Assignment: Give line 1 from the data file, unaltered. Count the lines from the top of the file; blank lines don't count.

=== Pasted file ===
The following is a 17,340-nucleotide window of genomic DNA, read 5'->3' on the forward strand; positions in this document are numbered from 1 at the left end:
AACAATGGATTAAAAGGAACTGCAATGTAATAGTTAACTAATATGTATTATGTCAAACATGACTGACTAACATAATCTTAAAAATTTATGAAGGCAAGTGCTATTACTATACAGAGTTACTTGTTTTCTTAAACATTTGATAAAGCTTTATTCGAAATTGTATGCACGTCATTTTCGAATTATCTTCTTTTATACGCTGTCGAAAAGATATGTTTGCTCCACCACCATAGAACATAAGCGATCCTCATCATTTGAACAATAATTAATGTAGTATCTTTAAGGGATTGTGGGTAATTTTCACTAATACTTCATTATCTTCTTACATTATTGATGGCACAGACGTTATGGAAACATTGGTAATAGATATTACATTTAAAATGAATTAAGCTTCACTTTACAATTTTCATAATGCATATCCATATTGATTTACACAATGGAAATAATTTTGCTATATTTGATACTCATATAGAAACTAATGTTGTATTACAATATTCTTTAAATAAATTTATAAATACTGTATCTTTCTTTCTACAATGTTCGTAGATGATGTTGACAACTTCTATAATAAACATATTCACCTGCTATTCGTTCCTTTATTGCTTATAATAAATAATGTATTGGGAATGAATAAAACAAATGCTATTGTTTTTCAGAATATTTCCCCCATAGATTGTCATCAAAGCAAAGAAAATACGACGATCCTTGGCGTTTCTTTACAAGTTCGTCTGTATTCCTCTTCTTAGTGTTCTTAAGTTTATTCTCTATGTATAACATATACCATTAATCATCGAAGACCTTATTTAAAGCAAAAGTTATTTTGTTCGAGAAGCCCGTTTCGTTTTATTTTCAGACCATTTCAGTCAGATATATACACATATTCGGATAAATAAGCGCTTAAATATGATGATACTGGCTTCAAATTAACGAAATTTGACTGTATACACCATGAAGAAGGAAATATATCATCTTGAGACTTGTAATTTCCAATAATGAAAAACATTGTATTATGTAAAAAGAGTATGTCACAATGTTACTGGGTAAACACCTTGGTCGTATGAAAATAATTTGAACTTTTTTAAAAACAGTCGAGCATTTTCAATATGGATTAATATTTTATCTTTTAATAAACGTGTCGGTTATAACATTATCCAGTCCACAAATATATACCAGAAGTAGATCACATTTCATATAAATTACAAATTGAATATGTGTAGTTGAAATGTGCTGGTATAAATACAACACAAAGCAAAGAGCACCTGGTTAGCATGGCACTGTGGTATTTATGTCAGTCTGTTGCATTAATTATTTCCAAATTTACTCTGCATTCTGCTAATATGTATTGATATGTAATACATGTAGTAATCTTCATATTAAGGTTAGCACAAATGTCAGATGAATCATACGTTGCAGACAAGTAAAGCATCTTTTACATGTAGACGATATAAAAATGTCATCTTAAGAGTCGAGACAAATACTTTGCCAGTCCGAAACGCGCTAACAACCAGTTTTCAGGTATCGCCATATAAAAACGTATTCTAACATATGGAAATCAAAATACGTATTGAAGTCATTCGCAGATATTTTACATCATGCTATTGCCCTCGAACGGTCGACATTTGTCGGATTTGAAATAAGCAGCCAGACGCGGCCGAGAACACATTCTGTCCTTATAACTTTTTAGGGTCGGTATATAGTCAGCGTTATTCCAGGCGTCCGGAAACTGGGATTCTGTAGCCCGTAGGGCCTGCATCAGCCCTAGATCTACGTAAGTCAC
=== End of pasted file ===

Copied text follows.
The following is a 17,340-nucleotide window of genomic DNA, read 5'->3' on the forward strand; positions in this document are numbered from 1 at the left end: